Friday, March 23, 2012

The VB Model versus the Delphi Model

As an older school client/server developer, I've used by VB and Delphi for a few projects in the past. Having seen both tools, they have a difference of approach that I think is significant. The VB model is "90% of what you want to do is easy and the remaining 10% is impossible" whereas the Delphi model is "80% of what you want to do is easy and the remaining 20% is more difficult".

In the VB model, because it was such a closed ecosystem, when I couldn't do something, I'd have to go buy components from a third party or write a C library. There were multiple times when using VB I needed to write a special component in C or Delphi because VB just couldn't handle it. In addition, I was often forced to purchase third party components because nothing was available in the open source space.

In the Delphi model, with it's richer open source ecosystem, when I couldn't do something, I'd first look and see if there was an open source component that did what I wanted. At first this was relatively rare, but as time progressed it got to the point where 90% of the time, someone had already written what I needed. The additional 10% I had the option of either #1 writing it myself or #2 purchasing it.

In short, VB was easier to market because it "did more out of the box" and people making tool decisions would tend to think this was the best choice. After using it for a while and getting "locked in" to multiple proprietary third party components, it would often be obvious (to me) that Delphi would have been a better choice, but difficult to justify without stepping away from the problem. This is something to consider when buying things from companies and tools that are very proprietary. The hidden cost of making up for missing capabilities can often vastly outweigh the "safety" of choosing a tool that does more of what you want "out of the box".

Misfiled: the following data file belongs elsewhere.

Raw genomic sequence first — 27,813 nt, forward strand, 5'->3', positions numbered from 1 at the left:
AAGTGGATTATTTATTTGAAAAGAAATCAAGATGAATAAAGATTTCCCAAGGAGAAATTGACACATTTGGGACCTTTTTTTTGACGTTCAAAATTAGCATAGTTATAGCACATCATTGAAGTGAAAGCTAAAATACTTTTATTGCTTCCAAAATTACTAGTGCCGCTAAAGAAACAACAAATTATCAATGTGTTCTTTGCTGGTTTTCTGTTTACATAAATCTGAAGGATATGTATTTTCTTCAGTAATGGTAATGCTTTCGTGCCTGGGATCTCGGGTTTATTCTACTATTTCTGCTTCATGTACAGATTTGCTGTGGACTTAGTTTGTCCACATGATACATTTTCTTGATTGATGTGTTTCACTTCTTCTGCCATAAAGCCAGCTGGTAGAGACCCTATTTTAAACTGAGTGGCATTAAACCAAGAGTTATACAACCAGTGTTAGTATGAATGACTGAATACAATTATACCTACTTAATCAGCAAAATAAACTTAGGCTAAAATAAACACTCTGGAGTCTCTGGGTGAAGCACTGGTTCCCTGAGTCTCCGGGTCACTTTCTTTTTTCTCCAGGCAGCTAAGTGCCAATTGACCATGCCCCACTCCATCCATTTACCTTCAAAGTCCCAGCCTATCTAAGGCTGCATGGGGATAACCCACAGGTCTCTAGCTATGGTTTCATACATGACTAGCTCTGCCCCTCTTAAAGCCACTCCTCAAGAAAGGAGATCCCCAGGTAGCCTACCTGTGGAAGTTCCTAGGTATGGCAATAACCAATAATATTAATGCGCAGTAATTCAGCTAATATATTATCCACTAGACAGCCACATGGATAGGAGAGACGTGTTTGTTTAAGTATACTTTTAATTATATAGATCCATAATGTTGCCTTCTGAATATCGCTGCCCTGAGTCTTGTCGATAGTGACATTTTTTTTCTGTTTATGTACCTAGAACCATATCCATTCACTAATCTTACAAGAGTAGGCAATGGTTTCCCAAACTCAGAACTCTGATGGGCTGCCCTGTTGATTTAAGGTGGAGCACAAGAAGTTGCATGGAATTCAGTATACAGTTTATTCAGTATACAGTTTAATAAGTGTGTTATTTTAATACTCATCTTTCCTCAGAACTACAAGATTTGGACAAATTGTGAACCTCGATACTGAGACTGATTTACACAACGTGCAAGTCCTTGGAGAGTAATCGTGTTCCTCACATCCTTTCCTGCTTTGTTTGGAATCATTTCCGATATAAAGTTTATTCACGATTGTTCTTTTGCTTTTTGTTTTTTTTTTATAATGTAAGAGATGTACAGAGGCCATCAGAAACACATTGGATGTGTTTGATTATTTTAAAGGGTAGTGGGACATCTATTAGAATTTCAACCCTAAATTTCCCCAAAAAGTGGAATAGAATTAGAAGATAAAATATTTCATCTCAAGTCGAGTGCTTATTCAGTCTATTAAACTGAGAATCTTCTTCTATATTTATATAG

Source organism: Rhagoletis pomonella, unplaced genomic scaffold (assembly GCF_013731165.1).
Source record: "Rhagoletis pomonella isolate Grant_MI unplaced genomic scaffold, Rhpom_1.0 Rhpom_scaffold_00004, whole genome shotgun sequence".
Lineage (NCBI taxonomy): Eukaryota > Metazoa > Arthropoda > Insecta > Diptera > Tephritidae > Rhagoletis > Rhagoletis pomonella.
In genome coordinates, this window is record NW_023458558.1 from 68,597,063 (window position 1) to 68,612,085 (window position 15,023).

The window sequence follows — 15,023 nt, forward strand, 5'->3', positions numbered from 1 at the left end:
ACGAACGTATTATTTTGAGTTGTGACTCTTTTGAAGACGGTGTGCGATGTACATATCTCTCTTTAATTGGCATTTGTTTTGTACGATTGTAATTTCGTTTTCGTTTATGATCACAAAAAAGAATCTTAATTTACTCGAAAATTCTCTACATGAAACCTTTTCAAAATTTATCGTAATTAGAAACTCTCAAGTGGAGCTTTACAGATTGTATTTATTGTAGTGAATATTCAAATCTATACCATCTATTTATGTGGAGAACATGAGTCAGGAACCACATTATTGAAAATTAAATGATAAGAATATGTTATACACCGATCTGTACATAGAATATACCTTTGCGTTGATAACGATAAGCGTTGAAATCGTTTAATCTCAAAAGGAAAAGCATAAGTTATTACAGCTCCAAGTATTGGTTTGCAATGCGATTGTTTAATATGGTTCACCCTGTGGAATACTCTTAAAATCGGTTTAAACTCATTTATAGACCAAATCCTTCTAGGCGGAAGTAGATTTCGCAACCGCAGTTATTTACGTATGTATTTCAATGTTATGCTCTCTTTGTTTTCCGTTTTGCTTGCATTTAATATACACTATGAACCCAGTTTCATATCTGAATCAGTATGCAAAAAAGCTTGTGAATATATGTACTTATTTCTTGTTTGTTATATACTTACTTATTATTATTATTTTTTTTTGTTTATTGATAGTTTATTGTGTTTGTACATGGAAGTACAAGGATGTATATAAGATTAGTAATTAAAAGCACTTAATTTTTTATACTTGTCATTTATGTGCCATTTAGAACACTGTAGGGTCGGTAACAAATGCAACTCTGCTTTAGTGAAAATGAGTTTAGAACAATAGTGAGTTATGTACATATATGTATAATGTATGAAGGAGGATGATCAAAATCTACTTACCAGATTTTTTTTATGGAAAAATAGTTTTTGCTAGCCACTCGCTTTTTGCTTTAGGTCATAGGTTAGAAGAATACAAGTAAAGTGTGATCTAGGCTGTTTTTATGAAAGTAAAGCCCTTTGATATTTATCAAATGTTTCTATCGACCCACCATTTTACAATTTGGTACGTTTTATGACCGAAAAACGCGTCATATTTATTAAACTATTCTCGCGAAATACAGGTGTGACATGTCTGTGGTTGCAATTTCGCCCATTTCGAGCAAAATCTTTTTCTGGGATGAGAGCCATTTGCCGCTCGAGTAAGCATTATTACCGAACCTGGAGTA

2 comments:

client server architecture said...

This is really interesting post. Currently I work for Dell and think a client server architecture is a network architecture in which each computer or process on the network is either a client or a server. Servers are powerful computers or processes dedicated to managing disk drives (file servers), printers (print servers), or network traffic (network servers ). Clients are PCs or workstations on which users run applications.

Jeff said...

Interesting. With many of our clients currently considering whether to start new web applications in .NET (C#, of course) or an open-source language and framework like Ruby on Rails, this question is as relevant now (or perhaps more so) than it was then.

The key difference now is that choosing a "proprietary" vendor-provided solution like .NET no longer means locking yourself away from open source extensions to the ecosystem. NHibernate and Spring.NET have been around for years, and Microsoft has recently open-sourced its entire web application framework (including new features like MVC).

On the flip side, if you start a Rails app and decide to use a particular gem or set of gems (Devise, CanCan, ActiveAdmin, CMS's like Refinery, etc.), you begin to trade out-of-the-gate features and productivity for down-the-road flexibility, as you are necessarily "locking yourself into" these gems by coding to their APIs.

As is so often the case, it's not black and white - it's as many shades of gray as you can produce with a 64-bit graphics card. Which is not all bad - it's part of the reason there's a market for smart guys like us. :)